I recently finished a comissioned custom painted 3-inch Kidrobot Dunny figure for a collector. He liked a concept design that I had posted online from 2005 and asked if I would be willing to put it on an actual figure. It was a great opportunity to see if the squid concept would work on an actual three dimensional figure. I think it turned out pretty good. Below are some process photos and a brief explanation of the steps involved in making this figure.
The original plan was for a production 3" Dunny. That means the art could be a bit more detailed that a hand-painted design. I managed to get most of the details on the hand painted version but there are a few small alterations in detail and color choice.
Stripping A Dunny
I guess 3" Dunnys don't come blank any more (maybe they never did). Anyway, to get a blank canvas to start from, I had to sacrifice an existing design. I found a MISHKA blind box Dunny on-salt at Amazon so I started from that. I'd read that acetone works well to strip the designs of vinyl toys but I don't recommend it. It sort of worked but then I tried regular old lacquer thinner and it just came off immediately. So, if you do this, use lacquer thinner.
Painting the Dunny
I knew that I wanted to work with acrylic paint for this project. Acrylic works really well with vinyl, so I didn't have to do much priming. I also knew that I wanted to start with a flat blue because that is a common color for most of the surface. So, I airbrushed a layer of middle blue onto the whole figure. The airbrushing also gives the figure a nice texture to paint onto. The color goes on flat, but there is a little tooth from all the misted-on paint for the next layers to grip on to. Then, I sketched the design freehand onto the blue figure with pencil. This gave me an idea of how the final art would wrap around the Dunny. Then, I painted the sketch white, so that a future layer of orange would stand out better. I used a small, round, synthetic sable brush and liquid acrylics to paint the figure. Soft brushes and thin paint help keep the design smooth and tight to the surface. I started with the neon red/orange squid color. After that, I applied a darker layer of blue to areas not covered in tentacles. After that, it was just a matter of layering to reduce brush strokes, add detail, and fix mistakes.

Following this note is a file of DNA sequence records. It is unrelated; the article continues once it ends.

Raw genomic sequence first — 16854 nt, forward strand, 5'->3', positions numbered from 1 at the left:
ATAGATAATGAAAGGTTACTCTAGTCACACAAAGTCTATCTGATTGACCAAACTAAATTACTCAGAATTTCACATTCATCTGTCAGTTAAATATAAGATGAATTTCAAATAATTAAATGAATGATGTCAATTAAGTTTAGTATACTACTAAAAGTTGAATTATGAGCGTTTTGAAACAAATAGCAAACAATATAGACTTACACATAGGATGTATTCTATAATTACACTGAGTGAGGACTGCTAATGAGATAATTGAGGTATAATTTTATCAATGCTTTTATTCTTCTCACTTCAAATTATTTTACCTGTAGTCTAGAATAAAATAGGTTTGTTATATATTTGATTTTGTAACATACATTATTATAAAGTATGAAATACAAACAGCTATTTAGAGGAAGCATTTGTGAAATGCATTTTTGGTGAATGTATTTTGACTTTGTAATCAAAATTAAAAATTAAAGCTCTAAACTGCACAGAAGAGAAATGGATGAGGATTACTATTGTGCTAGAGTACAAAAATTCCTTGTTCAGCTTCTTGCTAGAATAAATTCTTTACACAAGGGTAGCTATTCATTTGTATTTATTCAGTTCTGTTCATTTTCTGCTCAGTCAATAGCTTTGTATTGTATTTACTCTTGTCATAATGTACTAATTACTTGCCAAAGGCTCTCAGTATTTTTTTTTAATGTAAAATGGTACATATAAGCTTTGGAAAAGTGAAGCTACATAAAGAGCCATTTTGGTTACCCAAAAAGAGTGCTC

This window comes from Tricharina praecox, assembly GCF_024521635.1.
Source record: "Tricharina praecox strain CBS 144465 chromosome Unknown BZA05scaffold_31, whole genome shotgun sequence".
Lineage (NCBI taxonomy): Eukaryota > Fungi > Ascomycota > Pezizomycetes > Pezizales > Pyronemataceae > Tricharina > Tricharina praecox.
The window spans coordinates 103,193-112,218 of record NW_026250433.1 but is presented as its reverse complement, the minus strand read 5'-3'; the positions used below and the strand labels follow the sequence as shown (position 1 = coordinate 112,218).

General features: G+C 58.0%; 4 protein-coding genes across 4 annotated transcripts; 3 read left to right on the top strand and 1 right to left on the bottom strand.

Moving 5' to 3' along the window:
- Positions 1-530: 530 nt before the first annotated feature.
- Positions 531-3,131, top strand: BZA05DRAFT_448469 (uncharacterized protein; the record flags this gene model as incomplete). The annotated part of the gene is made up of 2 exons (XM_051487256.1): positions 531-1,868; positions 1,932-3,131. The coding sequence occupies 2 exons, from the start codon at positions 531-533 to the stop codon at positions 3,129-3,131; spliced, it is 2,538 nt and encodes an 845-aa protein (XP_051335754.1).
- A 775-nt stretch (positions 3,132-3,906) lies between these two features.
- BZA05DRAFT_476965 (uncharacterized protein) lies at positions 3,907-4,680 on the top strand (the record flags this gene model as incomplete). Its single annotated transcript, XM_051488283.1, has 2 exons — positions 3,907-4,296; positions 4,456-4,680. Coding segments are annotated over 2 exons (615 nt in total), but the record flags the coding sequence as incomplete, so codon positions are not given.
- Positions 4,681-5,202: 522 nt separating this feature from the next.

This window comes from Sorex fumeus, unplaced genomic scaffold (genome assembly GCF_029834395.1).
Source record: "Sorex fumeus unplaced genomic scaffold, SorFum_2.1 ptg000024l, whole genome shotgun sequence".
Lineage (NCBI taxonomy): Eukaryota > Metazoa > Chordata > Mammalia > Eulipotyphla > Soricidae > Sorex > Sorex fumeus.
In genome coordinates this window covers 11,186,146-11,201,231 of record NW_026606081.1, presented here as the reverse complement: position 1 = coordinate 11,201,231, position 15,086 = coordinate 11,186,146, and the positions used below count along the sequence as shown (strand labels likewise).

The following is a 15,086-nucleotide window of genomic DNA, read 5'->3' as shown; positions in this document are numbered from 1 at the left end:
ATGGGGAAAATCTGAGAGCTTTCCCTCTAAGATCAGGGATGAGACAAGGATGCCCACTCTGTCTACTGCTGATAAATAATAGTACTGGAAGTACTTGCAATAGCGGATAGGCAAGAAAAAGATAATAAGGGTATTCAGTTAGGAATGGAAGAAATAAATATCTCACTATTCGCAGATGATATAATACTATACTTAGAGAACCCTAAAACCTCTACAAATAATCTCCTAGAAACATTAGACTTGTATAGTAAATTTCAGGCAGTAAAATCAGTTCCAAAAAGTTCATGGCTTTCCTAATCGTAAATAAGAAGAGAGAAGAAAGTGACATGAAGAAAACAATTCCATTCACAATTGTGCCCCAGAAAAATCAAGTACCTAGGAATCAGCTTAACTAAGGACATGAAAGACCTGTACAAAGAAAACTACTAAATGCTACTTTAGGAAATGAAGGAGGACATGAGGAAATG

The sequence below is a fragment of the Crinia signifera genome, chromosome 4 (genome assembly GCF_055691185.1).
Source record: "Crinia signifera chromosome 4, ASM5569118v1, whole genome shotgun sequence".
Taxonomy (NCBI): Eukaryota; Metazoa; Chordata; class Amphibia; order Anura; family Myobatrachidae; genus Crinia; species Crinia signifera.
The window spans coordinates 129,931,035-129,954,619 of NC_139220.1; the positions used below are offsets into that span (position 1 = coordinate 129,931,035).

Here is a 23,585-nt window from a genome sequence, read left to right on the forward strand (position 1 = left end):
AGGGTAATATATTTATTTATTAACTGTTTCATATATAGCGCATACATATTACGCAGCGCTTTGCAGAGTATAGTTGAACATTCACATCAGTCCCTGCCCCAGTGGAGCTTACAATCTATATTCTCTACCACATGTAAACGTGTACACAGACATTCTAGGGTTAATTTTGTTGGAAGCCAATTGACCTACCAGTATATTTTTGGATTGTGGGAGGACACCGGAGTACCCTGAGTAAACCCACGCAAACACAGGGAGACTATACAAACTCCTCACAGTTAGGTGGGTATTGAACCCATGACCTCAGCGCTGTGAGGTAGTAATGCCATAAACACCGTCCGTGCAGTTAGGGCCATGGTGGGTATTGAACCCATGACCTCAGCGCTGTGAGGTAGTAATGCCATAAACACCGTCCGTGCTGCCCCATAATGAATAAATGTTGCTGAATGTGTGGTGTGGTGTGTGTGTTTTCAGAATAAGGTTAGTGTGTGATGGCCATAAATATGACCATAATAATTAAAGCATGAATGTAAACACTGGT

In the end. I'm pretty happy with the way it came out. I was surprised that the design worked so well on a small figure. I thought maybe it would be too detailed but I think it turned out fine. Working in three dimensions is always a learning experience and a fun challenge. It makes me want to break out the paints more often and start painting more toys.